The medical practitioner accepted the fact that the issue of security should not be left in the hands of our security operatives alone. He was, however, hopeful that in no distant time, the war against terrorism would be won in the country.

Chief Ededem Immah, said in spite of her numerous challenges, Nigeria has become a great country. He noted that though a 55-year old person could be regarded as being matured enough to shoulder responsibilities, Nigeria has not done badly considering her numerical strength as the giant of Africa.

Only last Sunday, the Cross River’s Governor, Prof. Benedict Ayade, assured the people of Cross River State that he will end their trust through good governance.

Ayade, who made the remarks at an interdenominational service at the Saint Bernard’s Catholic Church in Calabar as part of the events to celebrate Nigeria’s 55th Independence Anniversary, urged them to have faith in him but not trust, saying he will only have to earn their trust through purposeful leadership.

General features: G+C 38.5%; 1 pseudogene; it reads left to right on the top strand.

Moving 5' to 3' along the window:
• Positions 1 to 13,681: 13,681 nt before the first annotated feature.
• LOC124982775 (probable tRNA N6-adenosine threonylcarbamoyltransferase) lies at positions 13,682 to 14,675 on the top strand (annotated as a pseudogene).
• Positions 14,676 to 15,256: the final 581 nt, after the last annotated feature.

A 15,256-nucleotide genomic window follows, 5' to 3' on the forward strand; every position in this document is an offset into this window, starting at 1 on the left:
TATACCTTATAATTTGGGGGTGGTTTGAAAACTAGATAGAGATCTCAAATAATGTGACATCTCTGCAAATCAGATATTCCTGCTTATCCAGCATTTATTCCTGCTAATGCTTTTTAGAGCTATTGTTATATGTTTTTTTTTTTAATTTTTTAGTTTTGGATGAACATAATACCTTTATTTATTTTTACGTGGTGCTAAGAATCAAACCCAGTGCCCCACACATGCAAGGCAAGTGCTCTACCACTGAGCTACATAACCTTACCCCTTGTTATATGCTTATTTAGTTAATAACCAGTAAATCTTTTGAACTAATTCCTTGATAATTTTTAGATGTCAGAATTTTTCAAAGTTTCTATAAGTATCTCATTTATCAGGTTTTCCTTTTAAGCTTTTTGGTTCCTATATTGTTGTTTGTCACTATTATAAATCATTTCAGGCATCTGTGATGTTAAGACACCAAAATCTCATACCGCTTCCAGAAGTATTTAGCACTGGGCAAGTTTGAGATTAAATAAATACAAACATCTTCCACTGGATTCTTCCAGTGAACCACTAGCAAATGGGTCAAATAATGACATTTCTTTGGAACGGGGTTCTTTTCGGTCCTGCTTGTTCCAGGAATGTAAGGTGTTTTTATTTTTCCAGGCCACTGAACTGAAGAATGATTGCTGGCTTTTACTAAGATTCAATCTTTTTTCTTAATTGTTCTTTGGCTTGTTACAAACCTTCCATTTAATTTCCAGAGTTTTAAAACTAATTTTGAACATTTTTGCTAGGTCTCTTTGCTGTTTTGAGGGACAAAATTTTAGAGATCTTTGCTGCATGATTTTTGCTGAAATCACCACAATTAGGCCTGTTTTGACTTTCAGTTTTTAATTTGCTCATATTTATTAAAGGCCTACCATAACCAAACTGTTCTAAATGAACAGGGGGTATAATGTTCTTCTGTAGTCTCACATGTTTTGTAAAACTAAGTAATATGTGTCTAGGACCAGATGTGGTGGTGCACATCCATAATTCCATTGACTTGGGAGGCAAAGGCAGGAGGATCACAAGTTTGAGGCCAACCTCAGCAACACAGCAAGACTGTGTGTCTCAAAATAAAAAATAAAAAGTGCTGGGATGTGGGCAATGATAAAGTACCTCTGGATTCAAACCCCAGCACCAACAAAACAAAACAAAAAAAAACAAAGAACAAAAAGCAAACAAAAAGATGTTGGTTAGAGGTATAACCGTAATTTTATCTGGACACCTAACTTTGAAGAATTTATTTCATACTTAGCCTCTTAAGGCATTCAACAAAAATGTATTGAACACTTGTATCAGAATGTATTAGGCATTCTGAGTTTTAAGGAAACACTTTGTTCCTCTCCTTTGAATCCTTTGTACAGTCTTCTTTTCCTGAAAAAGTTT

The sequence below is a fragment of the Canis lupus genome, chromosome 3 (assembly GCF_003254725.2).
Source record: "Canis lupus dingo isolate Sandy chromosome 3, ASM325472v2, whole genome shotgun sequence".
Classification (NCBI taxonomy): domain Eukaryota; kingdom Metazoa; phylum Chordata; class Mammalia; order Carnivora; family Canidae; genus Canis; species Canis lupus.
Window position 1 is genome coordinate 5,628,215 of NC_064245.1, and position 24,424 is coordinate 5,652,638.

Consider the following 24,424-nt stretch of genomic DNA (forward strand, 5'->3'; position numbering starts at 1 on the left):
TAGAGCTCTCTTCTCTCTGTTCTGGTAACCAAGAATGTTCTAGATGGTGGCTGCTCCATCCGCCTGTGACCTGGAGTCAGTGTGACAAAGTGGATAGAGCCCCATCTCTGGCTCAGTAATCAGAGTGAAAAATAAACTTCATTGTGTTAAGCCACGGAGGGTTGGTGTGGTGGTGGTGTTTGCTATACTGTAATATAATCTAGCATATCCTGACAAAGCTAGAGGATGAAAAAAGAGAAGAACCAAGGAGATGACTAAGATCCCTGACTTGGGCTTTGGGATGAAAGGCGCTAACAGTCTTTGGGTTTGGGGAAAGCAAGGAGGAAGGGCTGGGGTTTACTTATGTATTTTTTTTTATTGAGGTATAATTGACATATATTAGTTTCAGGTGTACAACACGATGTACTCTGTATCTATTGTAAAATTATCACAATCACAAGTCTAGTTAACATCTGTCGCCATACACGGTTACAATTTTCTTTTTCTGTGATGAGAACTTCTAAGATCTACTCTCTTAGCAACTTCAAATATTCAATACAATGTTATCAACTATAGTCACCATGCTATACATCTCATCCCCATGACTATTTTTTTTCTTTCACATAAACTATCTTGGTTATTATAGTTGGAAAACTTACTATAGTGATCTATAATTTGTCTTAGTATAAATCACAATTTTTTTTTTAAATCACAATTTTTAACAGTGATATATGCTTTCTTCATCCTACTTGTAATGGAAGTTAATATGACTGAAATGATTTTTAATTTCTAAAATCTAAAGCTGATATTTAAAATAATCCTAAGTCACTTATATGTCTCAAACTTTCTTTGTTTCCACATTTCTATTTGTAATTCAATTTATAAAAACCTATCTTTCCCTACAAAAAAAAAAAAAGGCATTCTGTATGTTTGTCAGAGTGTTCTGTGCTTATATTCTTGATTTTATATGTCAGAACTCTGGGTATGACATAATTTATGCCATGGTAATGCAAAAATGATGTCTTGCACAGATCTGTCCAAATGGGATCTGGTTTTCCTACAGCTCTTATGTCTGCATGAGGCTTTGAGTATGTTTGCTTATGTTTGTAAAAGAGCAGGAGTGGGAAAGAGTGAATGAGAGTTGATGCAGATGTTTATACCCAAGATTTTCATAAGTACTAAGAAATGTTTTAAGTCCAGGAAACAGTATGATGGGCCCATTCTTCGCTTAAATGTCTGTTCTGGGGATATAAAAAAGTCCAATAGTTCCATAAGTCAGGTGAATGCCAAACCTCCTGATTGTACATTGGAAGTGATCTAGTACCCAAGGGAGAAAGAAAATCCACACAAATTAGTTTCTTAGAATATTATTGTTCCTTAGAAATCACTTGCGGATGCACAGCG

On the issues facing the nation, 55 years after independence, Ayade called for a reversal of the privatization policy describing it as totally unacceptable as it did not augur well with the true African philosophy of providing a shoulder for a brother to lean on.

Besides, he said our present state of development does not support privatization.

So far, so good, it is believed that at 55, Nigeria has fared well even in the eyes of other nations.

Stakeholders in Rivers State also expressed their views. Pastor Silas Mannaseh, who is also a layer, said that Nigeria’s Independence is a partial one, as the country still takes instructions from the Western powers.